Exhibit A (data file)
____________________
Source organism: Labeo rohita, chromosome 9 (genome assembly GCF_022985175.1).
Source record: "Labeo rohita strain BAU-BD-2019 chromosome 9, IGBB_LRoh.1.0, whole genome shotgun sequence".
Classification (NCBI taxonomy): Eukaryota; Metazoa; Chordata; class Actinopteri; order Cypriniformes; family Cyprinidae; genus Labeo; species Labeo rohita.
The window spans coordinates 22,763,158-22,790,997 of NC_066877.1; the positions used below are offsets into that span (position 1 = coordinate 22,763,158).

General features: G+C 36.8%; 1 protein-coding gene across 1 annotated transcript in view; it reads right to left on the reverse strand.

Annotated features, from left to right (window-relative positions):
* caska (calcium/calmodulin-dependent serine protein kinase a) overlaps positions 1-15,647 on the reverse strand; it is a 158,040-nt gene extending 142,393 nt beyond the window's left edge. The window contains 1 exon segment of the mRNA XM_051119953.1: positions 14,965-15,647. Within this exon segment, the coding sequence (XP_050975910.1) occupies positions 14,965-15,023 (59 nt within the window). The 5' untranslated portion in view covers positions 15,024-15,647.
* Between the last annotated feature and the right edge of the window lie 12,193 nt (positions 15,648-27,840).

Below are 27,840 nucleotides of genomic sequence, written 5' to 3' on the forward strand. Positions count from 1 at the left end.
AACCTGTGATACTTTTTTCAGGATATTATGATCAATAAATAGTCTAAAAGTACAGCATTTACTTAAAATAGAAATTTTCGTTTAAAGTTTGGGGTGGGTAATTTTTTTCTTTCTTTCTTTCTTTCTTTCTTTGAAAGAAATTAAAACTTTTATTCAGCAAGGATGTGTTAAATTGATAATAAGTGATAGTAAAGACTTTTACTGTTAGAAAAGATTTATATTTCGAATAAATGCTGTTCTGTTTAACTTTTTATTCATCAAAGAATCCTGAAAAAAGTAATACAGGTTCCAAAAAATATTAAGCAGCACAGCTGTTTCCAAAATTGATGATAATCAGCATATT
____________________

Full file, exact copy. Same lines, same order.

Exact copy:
Source organism: Labeo rohita, chromosome 9 (genome assembly GCF_022985175.1).
Source record: "Labeo rohita strain BAU-BD-2019 chromosome 9, IGBB_LRoh.1.0, whole genome shotgun sequence".
Classification (NCBI taxonomy): Eukaryota; Metazoa; Chordata; class Actinopteri; order Cypriniformes; family Cyprinidae; genus Labeo; species Labeo rohita.
The window spans coordinates 22,763,158-22,790,997 of NC_066877.1; the positions used below are offsets into that span (position 1 = coordinate 22,763,158).

General features: G+C 36.8%; 1 protein-coding gene across 1 annotated transcript in view; it reads right to left on the reverse strand.

Annotated features, from left to right (window-relative positions):
* caska (calcium/calmodulin-dependent serine protein kinase a) overlaps positions 1-15,647 on the reverse strand; it is a 158,040-nt gene extending 142,393 nt beyond the window's left edge. The window contains 1 exon segment of the mRNA XM_051119953.1: positions 14,965-15,647. Within this exon segment, the coding sequence (XP_050975910.1) occupies positions 14,965-15,023 (59 nt within the window). The 5' untranslated portion in view covers positions 15,024-15,647.
* Between the last annotated feature and the right edge of the window lie 12,193 nt (positions 15,648-27,840).

Below are 27,840 nucleotides of genomic sequence, written 5' to 3' on the forward strand. Positions count from 1 at the left end.
AACCTGTGATACTTTTTTCAGGATATTATGATCAATAAATAGTCTAAAAGTACAGCATTTACTTAAAATAGAAATTTTCGTTTAAAGTTTGGGGTGGGTAATTTTTTTCTTTCTTTCTTTCTTTCTTTCTTTGAAAGAAATTAAAACTTTTATTCAGCAAGGATGTGTTAAATTGATAATAAGTGATAGTAAAGACTTTTACTGTTAGAAAAGATTTATATTTCGAATAAATGCTGTTCTGTTTAACTTTTTATTCATCAAAGAATCCTGAAAAAAGTAATACAGGTTCCAAAAAATATTAAGCAGCACAGCTGTTTCCAAAATTGATGATAATCAGCATATT